He himself once said, “When you come from nowhere — cutting sugarcane in Cuba — and get somewhere, you have to be happy.”20
Minnie Miñoso’s September stint as an active major leaguer made him one of baseball’s rare four-decade players. He had originally played nine games with the Indians in the spring of 1949 before being shipped out to the San Diego Padres of the Pacific Coast League. In 1980 Minnie became only the second five-decade player (Altrock is the other) when Veeck reactivated him for the last two games of the year. He pinch-hit for Greg Pryor and fouled out to the catcher on October 4 and batted for Chet Lemon on October 5, grounding out to Carney Lansford.21
In addition to the sources cited in the Notes, the author consulted Baseball-Reference.com and SABR’s BioProject biography of Minnie Miñoso.
1 Associated Press wirephoto, “Minnie and Bill,” Press and Sun-Bulletin (Binghamton, New York), January 12, 1976.
2 Sam Epstein, “White Sox, Short Pants: Happy Anniversary to MLB’s Most Infamous Uniform,” RollingStone.com, August 8, 2014.
3 Associated Press, “Minnie Minoso Is Reactivated by White Sox,” Mt. Vernon (Illinois) Register-News, September 10, 1976.
4 “Minoso, 53, Goes Hitless,” Charlotte Observer, September 12, 1976.
5 “Minnie Minoso Is Reactivated by White Sox.”
6 “Minnie Minoso Is Reactivated by White Sox.”
7 Associated Press, “Minnie Minoso Is Activated,” Johnson City (Tennessee) Press-Chronicle, September 10, 1976.
8 “Minnie Minoso Is Activated.”
9 “Minoso, 53, Goes Hitless.”
10 United Press International, “Angels Down Sox,” Tyler (Texas) Courier-Times, September 12, 1976.
11 Associated Press, “Finley to Be A’s DH?” Albuquerque Journal, September 11, 1976.
12 “Finley to Be A’s DH?”
14 Richard Dozer, “Minnie’s Debut as DH Delayed,” Chicago Tribune, September 11, 1976.
15 United Press International, “Minoso Blanked as Chisox Lose,” Honolulu Advertiser, September 12, 1976.
16 “Minoso, 53, Goes Hitless.”
17 Associated Press, “White Sox Sweep Pair from Angels, 2-1, 5-1,” Daily Leader (Pontiac, Illinois), September 13, 1976.
18 United Press International, “Ellis Voted Comeback Player in AL,” New Mexican (Santa Fe), November 4, 1976.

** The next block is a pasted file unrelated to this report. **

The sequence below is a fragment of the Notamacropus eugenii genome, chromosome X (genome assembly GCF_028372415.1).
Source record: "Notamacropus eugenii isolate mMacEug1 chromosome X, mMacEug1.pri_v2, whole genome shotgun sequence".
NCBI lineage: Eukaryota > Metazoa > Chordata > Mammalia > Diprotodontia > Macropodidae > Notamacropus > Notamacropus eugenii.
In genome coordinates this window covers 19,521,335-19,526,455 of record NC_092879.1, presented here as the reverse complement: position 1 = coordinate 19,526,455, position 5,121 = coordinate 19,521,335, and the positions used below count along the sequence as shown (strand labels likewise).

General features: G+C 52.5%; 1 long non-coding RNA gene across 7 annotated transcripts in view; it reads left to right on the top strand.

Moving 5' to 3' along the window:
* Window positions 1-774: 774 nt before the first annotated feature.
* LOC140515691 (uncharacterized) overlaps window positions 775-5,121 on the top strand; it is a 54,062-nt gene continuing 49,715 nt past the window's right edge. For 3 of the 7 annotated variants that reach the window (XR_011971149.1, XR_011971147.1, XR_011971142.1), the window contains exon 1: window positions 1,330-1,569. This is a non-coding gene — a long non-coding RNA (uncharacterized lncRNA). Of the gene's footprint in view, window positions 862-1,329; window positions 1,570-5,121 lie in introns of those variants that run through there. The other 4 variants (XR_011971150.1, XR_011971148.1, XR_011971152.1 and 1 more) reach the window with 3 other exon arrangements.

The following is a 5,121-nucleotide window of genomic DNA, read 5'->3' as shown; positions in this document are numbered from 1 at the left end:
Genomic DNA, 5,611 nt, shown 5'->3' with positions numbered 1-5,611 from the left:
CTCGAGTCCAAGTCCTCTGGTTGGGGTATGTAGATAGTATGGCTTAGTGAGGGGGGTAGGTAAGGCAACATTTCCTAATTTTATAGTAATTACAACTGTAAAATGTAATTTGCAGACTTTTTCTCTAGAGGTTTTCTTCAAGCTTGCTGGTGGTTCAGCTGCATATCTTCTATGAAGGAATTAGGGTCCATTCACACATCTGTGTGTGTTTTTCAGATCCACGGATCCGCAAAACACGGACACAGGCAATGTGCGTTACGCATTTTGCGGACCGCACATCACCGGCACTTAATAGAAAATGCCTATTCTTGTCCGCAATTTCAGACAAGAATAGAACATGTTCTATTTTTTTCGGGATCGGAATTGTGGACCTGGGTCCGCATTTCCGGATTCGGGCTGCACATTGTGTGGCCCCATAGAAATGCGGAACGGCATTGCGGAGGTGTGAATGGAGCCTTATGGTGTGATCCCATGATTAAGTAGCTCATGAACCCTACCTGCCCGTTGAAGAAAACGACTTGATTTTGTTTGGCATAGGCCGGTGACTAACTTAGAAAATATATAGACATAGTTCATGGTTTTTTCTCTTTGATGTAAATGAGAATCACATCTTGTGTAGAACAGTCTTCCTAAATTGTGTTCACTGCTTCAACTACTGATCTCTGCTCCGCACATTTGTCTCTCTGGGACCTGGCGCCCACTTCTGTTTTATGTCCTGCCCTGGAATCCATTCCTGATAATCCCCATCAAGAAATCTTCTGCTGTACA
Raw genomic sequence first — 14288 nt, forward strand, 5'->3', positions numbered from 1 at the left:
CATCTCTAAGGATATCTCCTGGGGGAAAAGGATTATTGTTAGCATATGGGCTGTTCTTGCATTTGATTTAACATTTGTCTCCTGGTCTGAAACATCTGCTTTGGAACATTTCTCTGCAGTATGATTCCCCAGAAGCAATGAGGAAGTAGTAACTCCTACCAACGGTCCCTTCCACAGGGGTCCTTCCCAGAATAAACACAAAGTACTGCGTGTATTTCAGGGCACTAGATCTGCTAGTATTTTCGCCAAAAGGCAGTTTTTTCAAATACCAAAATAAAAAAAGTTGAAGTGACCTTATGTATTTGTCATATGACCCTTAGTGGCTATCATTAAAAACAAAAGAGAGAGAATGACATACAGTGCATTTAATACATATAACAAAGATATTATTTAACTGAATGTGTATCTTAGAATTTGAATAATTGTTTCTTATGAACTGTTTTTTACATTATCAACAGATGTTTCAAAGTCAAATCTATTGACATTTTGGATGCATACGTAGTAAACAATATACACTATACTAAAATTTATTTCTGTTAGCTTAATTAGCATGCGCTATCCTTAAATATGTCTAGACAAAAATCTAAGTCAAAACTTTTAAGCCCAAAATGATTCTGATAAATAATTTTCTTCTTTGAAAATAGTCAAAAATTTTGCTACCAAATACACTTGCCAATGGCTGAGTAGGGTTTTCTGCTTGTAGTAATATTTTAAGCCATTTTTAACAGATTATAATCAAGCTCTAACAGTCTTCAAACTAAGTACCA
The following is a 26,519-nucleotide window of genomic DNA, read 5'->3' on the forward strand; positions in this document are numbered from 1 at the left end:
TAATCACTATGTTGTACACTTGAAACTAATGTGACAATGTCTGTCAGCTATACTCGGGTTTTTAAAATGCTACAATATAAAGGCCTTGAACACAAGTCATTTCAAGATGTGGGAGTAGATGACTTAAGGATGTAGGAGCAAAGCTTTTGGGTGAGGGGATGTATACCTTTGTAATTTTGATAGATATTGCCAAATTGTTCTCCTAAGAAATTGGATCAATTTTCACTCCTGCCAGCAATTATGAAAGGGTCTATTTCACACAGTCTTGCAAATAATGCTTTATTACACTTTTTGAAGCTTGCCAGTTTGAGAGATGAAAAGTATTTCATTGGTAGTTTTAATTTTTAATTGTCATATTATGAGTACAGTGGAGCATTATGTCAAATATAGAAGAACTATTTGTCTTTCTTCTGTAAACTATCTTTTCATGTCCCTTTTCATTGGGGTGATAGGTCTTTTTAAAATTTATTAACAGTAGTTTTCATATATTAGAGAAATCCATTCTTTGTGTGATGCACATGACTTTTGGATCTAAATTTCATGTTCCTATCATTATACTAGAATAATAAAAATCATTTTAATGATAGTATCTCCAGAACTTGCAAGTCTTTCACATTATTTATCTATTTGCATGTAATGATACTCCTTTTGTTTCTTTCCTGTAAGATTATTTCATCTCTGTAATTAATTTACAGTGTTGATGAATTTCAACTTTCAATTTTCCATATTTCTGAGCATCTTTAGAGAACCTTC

19 The hit came off Stu Miller of the Orioles on June 10, 1964. His final game came on July 5, in the second half of a twin bill with the Indians. Minnie had served primarily as a pinch-hitter for Chicago that year.
20 Danny Peary, We Played the Game: 65 Players Remember Baseball’s Greatest Era: 1947-1964 (New York: Hyperion, 1994), 101.
21 “Minnie Minoso Pinch-Hits, Pops Up as White Sox Beat Angels 4-2,” Los Angeles Times, October 5, 1980; Associated Press, “Minnie Minoso, 77, Back on the Field,” Miami Herald, July 18, 2003. Miñoso’s next last hurrah came in 1993, when he signed a minor-league contract with the St. Paul Saints of the independent Northern League. He batted once and grounded out. The bat and ball from that appearance went to Cooperstown in celebration of professional baseball’s first six-decade player. See Brent Kelley, Voices from the Negro Leagues: Conversations with 52 Baseball Standouts (Jefferson, North Carolina: McFarland, 1997), 164. Ten years later, on July 16, 2003, Miñoso appeared on a professional baseball diamond for the final time, again as a member of the Saints, making it seven decades. He worked the count to 3-and-0 and tried to steal a walk on the next pitch, which was right down the middle. The umpire made him get back in the box, and he ultimately drew a base on balls, touched first, waved to the fans, and ducked into the home-team dugout for good. See “Minnie Minoso Pinch-Hits, Pops Up as White Sox Beat Angels 4-2,” Los Angeles Times, October 5, 1980.